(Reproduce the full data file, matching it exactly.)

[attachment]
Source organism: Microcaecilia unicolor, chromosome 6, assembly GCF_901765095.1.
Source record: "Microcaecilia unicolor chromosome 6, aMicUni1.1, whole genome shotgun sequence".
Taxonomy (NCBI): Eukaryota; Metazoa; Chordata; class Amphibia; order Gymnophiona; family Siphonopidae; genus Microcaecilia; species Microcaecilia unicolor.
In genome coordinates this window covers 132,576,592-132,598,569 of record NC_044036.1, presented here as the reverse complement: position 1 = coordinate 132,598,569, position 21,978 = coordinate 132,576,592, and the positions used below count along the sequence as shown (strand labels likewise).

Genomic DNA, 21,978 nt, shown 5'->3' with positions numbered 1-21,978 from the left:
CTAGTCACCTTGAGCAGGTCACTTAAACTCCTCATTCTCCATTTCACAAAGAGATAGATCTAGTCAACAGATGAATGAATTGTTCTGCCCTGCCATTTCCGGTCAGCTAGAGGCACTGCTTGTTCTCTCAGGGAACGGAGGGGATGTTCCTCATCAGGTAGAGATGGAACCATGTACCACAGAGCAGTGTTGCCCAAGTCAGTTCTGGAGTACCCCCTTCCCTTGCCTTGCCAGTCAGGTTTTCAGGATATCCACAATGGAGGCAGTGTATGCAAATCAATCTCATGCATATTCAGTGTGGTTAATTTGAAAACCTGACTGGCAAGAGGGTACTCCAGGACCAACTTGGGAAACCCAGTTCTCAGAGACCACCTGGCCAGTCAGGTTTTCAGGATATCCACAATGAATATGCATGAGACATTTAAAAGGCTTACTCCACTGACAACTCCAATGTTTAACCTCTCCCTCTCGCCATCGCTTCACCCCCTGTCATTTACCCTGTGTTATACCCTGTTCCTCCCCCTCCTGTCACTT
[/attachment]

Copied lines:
Source organism: Microcaecilia unicolor, chromosome 6, assembly GCF_901765095.1.
Source record: "Microcaecilia unicolor chromosome 6, aMicUni1.1, whole genome shotgun sequence".
Taxonomy (NCBI): Eukaryota; Metazoa; Chordata; class Amphibia; order Gymnophiona; family Siphonopidae; genus Microcaecilia; species Microcaecilia unicolor.
In genome coordinates this window covers 132,576,592-132,598,569 of record NC_044036.1, presented here as the reverse complement: position 1 = coordinate 132,598,569, position 21,978 = coordinate 132,576,592, and the positions used below count along the sequence as shown (strand labels likewise).

Genomic DNA, 21,978 nt, shown 5'->3' with positions numbered 1-21,978 from the left:
CTAGTCACCTTGAGCAGGTCACTTAAACTCCTCATTCTCCATTTCACAAAGAGATAGATCTAGTCAACAGATGAATGAATTGTTCTGCCCTGCCATTTCCGGTCAGCTAGAGGCACTGCTTGTTCTCTCAGGGAACGGAGGGGATGTTCCTCATCAGGTAGAGATGGAACCATGTACCACAGAGCAGTGTTGCCCAAGTCAGTTCTGGAGTACCCCCTTCCCTTGCCTTGCCAGTCAGGTTTTCAGGATATCCACAATGGAGGCAGTGTATGCAAATCAATCTCATGCATATTCAGTGTGGTTAATTTGAAAACCTGACTGGCAAGAGGGTACTCCAGGACCAACTTGGGAAACCCAGTTCTCAGAGACCACCTGGCCAGTCAGGTTTTCAGGATATCCACAATGAATATGCATGAGACATTTAAAAGGCTTACTCCACTGACAACTCCAATGTTTAACCTCTCCCTCTCGCCATCGCTTCACCCCCTGTCATTTACCCTGTGTTATACCCTGTTCCTCCCCCTCCTGTCACTT